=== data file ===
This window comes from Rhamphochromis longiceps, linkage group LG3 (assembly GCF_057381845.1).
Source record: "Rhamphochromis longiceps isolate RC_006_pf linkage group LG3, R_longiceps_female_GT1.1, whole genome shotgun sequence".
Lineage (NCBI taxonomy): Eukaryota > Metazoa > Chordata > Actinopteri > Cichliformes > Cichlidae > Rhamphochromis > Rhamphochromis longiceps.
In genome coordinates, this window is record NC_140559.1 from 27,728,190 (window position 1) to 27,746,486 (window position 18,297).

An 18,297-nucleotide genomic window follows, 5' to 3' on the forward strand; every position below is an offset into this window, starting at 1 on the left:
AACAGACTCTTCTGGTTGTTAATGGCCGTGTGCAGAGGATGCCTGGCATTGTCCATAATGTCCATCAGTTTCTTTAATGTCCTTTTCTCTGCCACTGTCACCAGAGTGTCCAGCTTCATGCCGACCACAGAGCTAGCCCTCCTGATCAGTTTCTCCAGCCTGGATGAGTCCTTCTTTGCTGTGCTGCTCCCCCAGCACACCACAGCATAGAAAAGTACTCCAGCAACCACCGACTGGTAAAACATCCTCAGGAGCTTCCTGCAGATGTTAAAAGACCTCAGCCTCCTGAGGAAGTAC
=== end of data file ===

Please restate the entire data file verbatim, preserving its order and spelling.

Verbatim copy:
This window comes from Rhamphochromis longiceps, linkage group LG3 (assembly GCF_057381845.1).
Source record: "Rhamphochromis longiceps isolate RC_006_pf linkage group LG3, R_longiceps_female_GT1.1, whole genome shotgun sequence".
Lineage (NCBI taxonomy): Eukaryota > Metazoa > Chordata > Actinopteri > Cichliformes > Cichlidae > Rhamphochromis > Rhamphochromis longiceps.
In genome coordinates, this window is record NC_140559.1 from 27,728,190 (window position 1) to 27,746,486 (window position 18,297).

An 18,297-nucleotide genomic window follows, 5' to 3' on the forward strand; every position below is an offset into this window, starting at 1 on the left:
AACAGACTCTTCTGGTTGTTAATGGCCGTGTGCAGAGGATGCCTGGCATTGTCCATAATGTCCATCAGTTTCTTTAATGTCCTTTTCTCTGCCACTGTCACCAGAGTGTCCAGCTTCATGCCGACCACAGAGCTAGCCCTCCTGATCAGTTTCTCCAGCCTGGATGAGTCCTTCTTTGCTGTGCTGCTCCCCCAGCACACCACAGCATAGAAAAGTACTCCAGCAACCACCGACTGGTAAAACATCCTCAGGAGCTTCCTGCAGATGTTAAAAGACCTCAGCCTCCTGAGGAAGTAC